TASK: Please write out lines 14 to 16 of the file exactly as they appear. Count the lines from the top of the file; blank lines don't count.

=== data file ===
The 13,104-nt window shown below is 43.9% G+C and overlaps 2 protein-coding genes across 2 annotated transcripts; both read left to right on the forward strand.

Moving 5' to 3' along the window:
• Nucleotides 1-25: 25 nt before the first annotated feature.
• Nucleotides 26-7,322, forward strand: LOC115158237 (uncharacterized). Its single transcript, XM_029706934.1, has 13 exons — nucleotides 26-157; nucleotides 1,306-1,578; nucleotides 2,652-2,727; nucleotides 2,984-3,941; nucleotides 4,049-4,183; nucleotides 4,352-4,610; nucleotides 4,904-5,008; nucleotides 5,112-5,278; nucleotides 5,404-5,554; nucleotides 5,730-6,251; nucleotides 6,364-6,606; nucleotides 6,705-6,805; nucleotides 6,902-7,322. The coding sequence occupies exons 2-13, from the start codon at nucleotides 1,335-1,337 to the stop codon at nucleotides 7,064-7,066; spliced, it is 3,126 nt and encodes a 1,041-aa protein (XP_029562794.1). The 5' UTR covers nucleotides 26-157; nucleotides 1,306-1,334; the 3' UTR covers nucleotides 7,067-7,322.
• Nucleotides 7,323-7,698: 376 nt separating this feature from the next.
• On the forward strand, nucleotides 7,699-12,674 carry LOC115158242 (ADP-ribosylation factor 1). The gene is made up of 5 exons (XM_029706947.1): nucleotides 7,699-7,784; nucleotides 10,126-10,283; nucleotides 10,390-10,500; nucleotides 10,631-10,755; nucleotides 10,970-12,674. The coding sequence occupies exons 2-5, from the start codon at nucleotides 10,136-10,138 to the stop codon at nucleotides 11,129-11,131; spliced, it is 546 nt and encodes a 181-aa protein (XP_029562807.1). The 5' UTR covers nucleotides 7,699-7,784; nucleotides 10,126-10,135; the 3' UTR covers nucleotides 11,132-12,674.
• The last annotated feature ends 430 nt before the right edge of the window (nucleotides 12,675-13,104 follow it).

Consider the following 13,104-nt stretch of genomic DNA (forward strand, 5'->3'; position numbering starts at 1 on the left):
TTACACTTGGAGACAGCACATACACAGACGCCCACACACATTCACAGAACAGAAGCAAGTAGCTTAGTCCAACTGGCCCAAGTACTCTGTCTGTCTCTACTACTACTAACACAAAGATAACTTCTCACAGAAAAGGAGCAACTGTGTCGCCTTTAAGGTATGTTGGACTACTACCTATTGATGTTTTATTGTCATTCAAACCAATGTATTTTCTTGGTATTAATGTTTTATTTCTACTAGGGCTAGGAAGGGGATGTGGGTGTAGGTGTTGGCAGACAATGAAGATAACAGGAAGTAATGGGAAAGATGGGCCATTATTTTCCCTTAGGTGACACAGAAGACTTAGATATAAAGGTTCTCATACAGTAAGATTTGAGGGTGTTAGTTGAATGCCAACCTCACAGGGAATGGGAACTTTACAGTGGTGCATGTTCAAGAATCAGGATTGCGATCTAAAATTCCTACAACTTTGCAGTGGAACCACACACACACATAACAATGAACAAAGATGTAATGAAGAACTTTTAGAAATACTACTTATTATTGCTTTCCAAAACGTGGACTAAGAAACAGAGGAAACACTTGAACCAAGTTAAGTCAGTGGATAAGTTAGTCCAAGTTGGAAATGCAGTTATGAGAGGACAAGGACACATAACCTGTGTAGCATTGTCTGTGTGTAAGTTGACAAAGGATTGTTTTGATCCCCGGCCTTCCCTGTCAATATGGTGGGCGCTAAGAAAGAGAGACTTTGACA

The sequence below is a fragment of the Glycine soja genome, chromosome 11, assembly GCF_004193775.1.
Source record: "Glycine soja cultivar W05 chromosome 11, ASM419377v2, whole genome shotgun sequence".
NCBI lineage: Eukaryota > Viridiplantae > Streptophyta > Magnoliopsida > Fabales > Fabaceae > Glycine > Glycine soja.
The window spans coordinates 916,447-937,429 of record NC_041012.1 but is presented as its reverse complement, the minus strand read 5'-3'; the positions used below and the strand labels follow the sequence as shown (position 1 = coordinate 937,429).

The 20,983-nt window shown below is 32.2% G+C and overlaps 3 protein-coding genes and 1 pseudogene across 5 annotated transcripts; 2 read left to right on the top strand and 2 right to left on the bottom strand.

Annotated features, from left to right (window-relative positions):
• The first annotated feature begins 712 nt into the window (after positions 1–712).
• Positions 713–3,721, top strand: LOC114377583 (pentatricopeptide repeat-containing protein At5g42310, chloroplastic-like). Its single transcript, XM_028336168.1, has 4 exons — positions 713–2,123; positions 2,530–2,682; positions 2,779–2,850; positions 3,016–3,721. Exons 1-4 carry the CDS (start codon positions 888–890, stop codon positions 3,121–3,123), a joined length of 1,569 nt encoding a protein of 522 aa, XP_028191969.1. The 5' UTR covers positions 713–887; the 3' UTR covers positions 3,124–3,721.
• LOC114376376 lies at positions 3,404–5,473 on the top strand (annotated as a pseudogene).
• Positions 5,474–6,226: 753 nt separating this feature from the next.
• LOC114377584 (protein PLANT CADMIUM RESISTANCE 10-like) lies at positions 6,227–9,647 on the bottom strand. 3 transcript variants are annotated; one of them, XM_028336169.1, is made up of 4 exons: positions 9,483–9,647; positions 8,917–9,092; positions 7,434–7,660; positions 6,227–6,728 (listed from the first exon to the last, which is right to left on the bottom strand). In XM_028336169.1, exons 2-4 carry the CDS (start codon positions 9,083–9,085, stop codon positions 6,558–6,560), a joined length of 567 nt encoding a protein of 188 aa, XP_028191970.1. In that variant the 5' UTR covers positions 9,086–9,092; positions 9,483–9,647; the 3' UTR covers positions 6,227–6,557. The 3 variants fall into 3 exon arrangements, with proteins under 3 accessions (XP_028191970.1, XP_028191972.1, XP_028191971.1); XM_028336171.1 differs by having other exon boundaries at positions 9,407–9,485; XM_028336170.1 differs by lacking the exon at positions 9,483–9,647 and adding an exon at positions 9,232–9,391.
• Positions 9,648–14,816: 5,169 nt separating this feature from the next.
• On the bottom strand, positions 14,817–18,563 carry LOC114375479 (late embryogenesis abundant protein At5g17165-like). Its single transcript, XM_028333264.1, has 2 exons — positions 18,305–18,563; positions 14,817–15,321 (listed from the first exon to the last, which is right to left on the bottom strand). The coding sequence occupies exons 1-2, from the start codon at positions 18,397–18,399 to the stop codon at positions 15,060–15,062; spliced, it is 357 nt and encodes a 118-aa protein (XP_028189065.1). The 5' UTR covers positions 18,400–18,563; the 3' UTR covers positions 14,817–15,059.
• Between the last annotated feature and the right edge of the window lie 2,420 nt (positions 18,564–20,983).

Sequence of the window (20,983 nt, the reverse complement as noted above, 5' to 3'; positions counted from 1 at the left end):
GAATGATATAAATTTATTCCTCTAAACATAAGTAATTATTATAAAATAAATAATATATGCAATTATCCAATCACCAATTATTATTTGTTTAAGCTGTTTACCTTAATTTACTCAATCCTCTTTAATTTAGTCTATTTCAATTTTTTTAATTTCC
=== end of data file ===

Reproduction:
The 20,983-nt window shown below is 32.2% G+C and overlaps 3 protein-coding genes and 1 pseudogene across 5 annotated transcripts; 2 read left to right on the top strand and 2 right to left on the bottom strand.

Annotated features, from left to right (window-relative positions):
• The first annotated feature begins 712 nt into the window (after positions 1–712).